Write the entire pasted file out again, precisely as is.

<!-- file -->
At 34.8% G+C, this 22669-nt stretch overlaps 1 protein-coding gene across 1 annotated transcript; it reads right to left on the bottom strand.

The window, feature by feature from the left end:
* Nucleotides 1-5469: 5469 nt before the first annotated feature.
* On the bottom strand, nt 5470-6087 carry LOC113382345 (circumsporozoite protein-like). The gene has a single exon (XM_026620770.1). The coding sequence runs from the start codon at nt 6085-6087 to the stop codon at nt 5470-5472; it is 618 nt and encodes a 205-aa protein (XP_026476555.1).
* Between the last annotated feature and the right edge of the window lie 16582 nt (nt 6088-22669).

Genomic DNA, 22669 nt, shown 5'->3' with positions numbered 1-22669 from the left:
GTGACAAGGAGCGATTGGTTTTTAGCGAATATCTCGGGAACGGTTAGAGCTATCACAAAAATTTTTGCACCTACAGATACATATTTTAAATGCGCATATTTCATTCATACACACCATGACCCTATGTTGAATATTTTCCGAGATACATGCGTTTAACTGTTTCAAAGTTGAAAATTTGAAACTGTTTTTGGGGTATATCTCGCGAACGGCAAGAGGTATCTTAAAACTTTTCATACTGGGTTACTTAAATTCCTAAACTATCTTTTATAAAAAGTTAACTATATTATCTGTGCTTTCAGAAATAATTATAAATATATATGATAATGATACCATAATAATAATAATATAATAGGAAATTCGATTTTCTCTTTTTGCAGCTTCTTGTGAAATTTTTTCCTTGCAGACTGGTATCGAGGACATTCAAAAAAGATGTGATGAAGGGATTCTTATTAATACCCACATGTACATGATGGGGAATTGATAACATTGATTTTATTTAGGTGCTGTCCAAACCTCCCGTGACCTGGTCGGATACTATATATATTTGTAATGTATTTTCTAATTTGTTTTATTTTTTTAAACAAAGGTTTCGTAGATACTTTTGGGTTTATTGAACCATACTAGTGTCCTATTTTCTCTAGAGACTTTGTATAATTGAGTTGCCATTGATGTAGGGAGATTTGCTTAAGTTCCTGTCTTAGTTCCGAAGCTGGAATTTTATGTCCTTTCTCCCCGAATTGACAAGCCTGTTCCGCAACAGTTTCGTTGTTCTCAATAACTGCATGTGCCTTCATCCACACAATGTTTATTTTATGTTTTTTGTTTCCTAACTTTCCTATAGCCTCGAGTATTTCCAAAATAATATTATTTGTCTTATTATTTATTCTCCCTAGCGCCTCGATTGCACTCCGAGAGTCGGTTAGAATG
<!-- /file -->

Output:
At 34.8% G+C, this 22669-nt stretch overlaps 1 protein-coding gene across 1 annotated transcript; it reads right to left on the bottom strand.

The window, feature by feature from the left end:
* Nucleotides 1-5469: 5469 nt before the first annotated feature.
* On the bottom strand, nt 5470-6087 carry LOC113382345 (circumsporozoite protein-like). The gene has a single exon (XM_026620770.1). The coding sequence runs from the start codon at nt 6085-6087 to the stop codon at nt 5470-5472; it is 618 nt and encodes a 205-aa protein (XP_026476555.1).
* Between the last annotated feature and the right edge of the window lie 16582 nt (nt 6088-22669).

Genomic DNA, 22669 nt, shown 5'->3' with positions numbered 1-22669 from the left:
GTGACAAGGAGCGATTGGTTTTTAGCGAATATCTCGGGAACGGTTAGAGCTATCACAAAAATTTTTGCACCTACAGATACATATTTTAAATGCGCATATTTCATTCATACACACCATGACCCTATGTTGAATATTTTCCGAGATACATGCGTTTAACTGTTTCAAAGTTGAAAATTTGAAACTGTTTTTGGGGTATATCTCGCGAACGGCAAGAGGTATCTTAAAACTTTTCATACTGGGTTACTTAAATTCCTAAACTATCTTTTATAAAAAGTTAACTATATTATCTGTGCTTTCAGAAATAATTATAAATATATATGATAATGATACCATAATAATAATAATATAATAGGAAATTCGATTTTCTCTTTTTGCAGCTTCTTGTGAAATTTTTTCCTTGCAGACTGGTATCGAGGACATTCAAAAAAGATGTGATGAAGGGATTCTTATTAATACCCACATGTACATGATGGGGAATTGATAACATTGATTTTATTTAGGTGCTGTCCAAACCTCCCGTGACCTGGTCGGATACTATATATATTTGTAATGTATTTTCTAATTTGTTTTATTTTTTTAAACAAAGGTTTCGTAGATACTTTTGGGTTTATTGAACCATACTAGTGTCCTATTTTCTCTAGAGACTTTGTATAATTGAGTTGCCATTGATGTAGGGAGATTTGCTTAAGTTCCTGTCTTAGTTCCGAAGCTGGAATTTTATGTCCTTTCTCCCCGAATTGACAAGCCTGTTCCGCAACAGTTTCGTTGTTCTCAATAACTGCATGTGCCTTCATCCACACAATGTTTATTTTATGTTTTTTGTTTCCTAACTTTCCTATAGCCTCGAGTATTTCCAAAATAATATTATTTGTCTTATTATTTATTCTCCCTAGCGCCTCGATTGCACTCCGAGAGTCGGTTAGAATG